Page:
Many investors choose to look for stock with a strong history of paying dividends in order to generate an income stream, especially in retirement. If you’re going to be investing in companies with the intent of generating a stream of dividends, you may want to examine a longer track record than just the dividends the company paid in the previous year. Looking at the average dividend yield over the past five years gives you a better idea of what you can expect shares to pay in the future, even though past performance doesn’t guarantee future results.

#### TL;DR (Too Long; Didn't Read)

In order to calculate the five-year average dividend yield, you will need to first calculate the average annual dividend yield for each of the five years in question. This is accomplished by dividing the value of the dividends paid by the designated stock price for each year.

## Significance of Dividend Yields

If you only look at how much a stock pays in dividends without accounting for the share price, you could be ignoring critical information. For example, a $2.50 dividend sounds better than a $1 dividend per share, but not if you have to pay 10 times the price for the higher dividend. The dividend yield measures the dividend as a percentage of the stock price, which helps investors determine which stocks make the best investments for them. That way, you can pick the stocks that give you the maximum dividends for your investment.

## Calculating Five-Year Dividend Yield

To calculate the dividend yield over five years, first calculate the dividend yield for each of the past five years. Divide the dividends paid during each year by the stock price for that year. Be sure to include both periodic dividends and special dividends when calculating the total paid. For example, a company might pay a quarterly dividend and a special dividend at the end of the year or after selling off a portion of the company. Second, add up all of the dividend yields for the previous five years. Third, divide the result by 5 to calculate the average dividend yield.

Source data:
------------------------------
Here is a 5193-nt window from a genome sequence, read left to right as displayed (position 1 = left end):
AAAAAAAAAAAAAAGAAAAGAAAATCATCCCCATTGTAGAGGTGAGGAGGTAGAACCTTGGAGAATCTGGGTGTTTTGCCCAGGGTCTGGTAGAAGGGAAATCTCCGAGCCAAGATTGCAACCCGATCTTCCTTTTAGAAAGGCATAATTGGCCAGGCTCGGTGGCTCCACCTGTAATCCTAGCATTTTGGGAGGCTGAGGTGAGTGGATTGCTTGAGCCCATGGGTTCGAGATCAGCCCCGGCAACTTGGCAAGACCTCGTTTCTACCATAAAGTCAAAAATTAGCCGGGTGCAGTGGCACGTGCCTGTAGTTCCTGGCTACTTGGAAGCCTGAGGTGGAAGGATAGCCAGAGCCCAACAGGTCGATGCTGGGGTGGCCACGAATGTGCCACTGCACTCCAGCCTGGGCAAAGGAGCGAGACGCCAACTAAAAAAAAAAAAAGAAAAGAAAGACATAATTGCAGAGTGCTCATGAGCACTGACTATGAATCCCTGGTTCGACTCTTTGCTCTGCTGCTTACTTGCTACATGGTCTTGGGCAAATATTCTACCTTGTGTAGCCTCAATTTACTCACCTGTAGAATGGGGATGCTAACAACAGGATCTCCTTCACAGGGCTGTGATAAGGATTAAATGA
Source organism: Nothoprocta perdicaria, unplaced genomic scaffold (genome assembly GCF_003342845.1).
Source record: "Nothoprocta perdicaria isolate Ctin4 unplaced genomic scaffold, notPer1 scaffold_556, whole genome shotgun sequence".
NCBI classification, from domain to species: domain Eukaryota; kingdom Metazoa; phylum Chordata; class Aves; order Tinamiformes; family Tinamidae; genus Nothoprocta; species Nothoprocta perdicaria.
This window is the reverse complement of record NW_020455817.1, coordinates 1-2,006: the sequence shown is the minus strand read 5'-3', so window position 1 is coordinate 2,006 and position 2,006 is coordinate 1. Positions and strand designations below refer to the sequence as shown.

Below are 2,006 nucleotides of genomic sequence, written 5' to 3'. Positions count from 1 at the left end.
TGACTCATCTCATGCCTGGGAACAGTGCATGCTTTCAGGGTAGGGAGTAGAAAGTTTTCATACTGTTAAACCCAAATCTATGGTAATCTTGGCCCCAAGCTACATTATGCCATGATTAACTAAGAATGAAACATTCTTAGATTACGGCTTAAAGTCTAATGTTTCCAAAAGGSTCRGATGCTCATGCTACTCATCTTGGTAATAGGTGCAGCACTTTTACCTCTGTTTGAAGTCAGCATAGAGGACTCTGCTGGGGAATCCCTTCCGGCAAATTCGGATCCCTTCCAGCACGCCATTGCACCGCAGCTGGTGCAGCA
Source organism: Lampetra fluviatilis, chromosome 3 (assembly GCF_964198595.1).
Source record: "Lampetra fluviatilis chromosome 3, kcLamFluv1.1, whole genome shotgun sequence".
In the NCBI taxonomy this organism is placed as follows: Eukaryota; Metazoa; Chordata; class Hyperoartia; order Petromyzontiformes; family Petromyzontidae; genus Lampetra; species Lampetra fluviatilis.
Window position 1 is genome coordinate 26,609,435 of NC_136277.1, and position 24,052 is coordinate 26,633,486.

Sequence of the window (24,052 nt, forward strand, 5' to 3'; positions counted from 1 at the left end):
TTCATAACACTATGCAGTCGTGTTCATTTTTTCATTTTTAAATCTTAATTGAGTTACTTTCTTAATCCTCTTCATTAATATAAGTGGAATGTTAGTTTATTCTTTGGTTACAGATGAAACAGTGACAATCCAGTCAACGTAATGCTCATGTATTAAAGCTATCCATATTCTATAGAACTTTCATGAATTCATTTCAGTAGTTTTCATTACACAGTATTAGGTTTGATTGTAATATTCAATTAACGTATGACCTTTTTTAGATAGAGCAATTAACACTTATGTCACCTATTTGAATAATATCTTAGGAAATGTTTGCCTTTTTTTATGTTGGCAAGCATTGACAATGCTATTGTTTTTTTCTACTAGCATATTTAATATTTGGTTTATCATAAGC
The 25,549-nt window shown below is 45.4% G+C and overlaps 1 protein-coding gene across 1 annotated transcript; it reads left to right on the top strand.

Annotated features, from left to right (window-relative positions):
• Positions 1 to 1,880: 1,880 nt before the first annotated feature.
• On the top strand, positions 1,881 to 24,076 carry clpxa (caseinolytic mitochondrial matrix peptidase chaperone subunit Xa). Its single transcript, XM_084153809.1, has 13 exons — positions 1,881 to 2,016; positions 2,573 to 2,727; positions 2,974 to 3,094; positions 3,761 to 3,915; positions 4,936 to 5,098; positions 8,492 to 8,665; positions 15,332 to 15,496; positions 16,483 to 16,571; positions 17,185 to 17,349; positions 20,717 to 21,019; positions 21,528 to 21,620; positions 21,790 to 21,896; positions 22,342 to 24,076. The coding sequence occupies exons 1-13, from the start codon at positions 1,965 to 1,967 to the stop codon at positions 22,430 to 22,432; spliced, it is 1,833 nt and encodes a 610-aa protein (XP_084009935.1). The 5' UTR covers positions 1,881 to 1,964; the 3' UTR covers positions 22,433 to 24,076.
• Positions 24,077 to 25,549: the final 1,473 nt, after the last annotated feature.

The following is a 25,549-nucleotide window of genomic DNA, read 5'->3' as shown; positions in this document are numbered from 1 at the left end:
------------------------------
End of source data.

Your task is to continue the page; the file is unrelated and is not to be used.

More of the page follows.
## Using an Example

For example, five years ago the company paid quarterly dividends of 45 cents and a one-time special dividend of 20 cents, and the stock was priced at $80. The total of the dividends paid that year was $2. Divide $2 by $80 to find that the dividend yield for that year is 2.5 percent. If the dividend yields for the last five years for the stock are 2.5 percent, 3 percent, 5 percent, 4 percent and 2.5 percent, add up those percentages to get 17 percent. Then, divide 17 percent by 5 to find that the average annual dividend yield for the past five years equals 3.4 percent per year.

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Writer Bio

Based in the Kansas City area, Mike specializes in personal finance and business topics. He has been writing since 2009 and has been published by "Quicken," "TurboTax," and "The Motley Fool."